The threads of Indian independence

The myth of non-violent Indian freedom movement, served both colonial and Congress interests. It showed the British as ‘civilized’ colonialists – and the Congress as ‘enlightened’ leadership. Just like most Western literature caricatures African-American characters as hard-working, humble, docile, placid, obedient, gentle! Fact is, that Britain was bankrupt and could not hold onto India. Congress decided to re-write history and take all credit for the departure of the British colonialists.

Apart from the War of 1857, there were more than 75 battles, skirmishes, revolts, mutinies, involving thousands, up to lakhs of Indians, across India. And more than double that many conspiracies, plots, hold-ups, explosions, bombings, which were not organized. These more than 200 violent actions have been completely glossed over by post-colonial India’s historians. Obviously, more than 200 incidents of violent opposition to British misrule over 150 years (1800-1947) deserves better treatment by official historians. Especially, the people who were ‘behind’ this.

Fact is, that Britain was bankrupt and could not hold onto India.

Stereotypes of the Raj

August 29, 2009 2 comments
In the next one week ... Britain capitulated (Cartoon By Illingworth, Leslie Gilbert, (1902-1979) in Daily Mail on 25 February 1946. Click for larger image.

In the next one week ... Britain capitulated (Cartoon By Illingworth, Leslie Gilbert, (1902-1979) in Daily Mail on 25 February 1946. Click for larger image.

After the guns fell silent

At the end of WW2, Britain was a superpower, intact with its huge colonial Empire – apart from the massive debt that it owed the US. With Germany defeated and Hitler dead, Italy in shambles and Mussolini hanged, Britain sat at the head of ‘high tables’ in the post-WW2 world deciding the fate of the nations – with its partner in crime, the US of A.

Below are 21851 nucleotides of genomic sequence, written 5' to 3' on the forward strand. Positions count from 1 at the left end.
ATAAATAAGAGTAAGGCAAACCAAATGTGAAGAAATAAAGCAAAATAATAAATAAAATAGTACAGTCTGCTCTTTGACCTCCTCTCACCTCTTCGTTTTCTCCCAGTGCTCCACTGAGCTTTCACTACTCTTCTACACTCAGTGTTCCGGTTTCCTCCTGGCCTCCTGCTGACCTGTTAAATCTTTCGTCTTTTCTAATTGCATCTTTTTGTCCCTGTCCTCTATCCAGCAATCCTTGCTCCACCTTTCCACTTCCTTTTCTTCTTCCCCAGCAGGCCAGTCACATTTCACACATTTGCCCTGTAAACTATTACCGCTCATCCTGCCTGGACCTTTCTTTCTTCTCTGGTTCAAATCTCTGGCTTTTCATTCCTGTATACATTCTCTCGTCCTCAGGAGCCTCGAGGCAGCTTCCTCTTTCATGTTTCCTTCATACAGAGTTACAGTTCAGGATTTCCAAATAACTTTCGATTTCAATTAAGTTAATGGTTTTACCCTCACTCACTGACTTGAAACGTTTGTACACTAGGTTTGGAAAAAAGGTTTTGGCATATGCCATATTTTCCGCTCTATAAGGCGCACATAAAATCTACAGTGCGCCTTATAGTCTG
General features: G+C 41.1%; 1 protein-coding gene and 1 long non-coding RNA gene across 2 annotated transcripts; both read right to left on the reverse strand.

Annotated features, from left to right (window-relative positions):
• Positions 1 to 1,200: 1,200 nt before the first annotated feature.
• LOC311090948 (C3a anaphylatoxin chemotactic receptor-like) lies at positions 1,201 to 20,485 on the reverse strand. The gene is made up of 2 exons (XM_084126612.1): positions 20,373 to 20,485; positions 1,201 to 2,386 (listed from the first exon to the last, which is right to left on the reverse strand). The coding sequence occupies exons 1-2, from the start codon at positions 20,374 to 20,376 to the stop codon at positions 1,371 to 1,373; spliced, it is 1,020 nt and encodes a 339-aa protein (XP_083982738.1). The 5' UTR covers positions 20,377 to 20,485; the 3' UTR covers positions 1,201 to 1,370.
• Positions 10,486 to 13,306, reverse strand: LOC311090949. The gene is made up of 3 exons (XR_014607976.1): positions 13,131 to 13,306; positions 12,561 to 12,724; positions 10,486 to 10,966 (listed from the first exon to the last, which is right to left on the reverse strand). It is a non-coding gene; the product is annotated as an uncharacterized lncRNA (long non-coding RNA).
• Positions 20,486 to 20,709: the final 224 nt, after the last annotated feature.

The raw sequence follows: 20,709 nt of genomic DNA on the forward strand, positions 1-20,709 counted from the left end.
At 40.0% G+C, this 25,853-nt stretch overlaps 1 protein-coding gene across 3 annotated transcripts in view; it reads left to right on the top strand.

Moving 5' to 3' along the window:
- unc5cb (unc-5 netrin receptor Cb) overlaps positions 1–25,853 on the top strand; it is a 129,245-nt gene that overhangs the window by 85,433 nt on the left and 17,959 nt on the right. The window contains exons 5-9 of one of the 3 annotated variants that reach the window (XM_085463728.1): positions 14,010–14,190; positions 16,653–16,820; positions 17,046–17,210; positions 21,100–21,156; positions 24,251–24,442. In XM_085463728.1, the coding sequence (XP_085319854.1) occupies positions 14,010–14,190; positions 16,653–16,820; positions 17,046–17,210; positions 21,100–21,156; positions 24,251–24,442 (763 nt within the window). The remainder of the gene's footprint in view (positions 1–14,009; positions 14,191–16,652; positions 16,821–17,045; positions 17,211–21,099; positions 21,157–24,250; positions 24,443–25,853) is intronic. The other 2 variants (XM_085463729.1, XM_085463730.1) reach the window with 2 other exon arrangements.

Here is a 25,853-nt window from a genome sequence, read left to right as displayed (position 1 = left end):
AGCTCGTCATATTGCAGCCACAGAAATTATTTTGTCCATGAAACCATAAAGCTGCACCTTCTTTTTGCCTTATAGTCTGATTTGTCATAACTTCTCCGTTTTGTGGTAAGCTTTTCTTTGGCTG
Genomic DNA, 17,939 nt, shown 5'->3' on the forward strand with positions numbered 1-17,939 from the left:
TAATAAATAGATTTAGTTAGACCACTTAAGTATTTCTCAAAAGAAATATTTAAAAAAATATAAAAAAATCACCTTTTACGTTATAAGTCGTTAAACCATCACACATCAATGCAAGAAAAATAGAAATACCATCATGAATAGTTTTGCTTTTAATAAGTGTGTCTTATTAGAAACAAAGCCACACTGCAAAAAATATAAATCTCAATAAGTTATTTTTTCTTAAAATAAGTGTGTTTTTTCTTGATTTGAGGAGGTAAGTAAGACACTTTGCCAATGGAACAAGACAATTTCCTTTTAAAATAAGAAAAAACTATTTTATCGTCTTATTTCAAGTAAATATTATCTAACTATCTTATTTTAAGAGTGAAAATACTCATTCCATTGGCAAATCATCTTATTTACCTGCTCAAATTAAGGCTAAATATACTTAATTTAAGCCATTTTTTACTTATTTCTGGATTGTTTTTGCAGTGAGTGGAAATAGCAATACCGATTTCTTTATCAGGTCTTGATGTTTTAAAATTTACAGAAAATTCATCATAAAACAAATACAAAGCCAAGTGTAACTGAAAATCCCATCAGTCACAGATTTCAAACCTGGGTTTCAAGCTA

The Raj propaganda

This cartoon from National Library of Wales, Aberystwyth by Leslie Gilbert Illingworth, (1902-1979) was first published by on 14 May 1946. A cartoonist with nearly 5000 cartoons, he was a solidly-establishment type man, who usually reflected the view of the masters.

This cartoon above shows a huge disconnect between British propaganda and reality. On 14th February, Illingsworth was busy depicting a ‘fractious’ India that would break up without the British Raj. Four days later, the 20 lakh colonial Indian armed forces, united and raised the banner of Independence. United across ranks, skin colour, language, geography, religion, caste, height, weight – with only one thing uniting them. They were all Indians.

The navy rebellion in Bombay in 1946, after which the army saw a mutiny in Jabalpur

The navy rebellion in Bombay in 1946, after which the army saw a mutiny in Jabalpur

Trouble from unexpected quarters

On February 18th, the lowly Naval Ratings from the Royal Indian Navy rained on the British parade – by raising the flag of Indian Independence. Britain did not have the stomach to take on the Indian Colonial Army, battle hardened and exposed to warfare in all the global theatres of WW2. The British acquiesced and 18 months later they were out.

The ruling Congress party distorted history and take all credit for the departure of the British colonialists. Contributions of leaders like SC Bose was ignored or the importance of the February 1946 joint action by the Indian armed forces against the colonial forces, was minimized to the ‘Naval Ratings Mutiny.’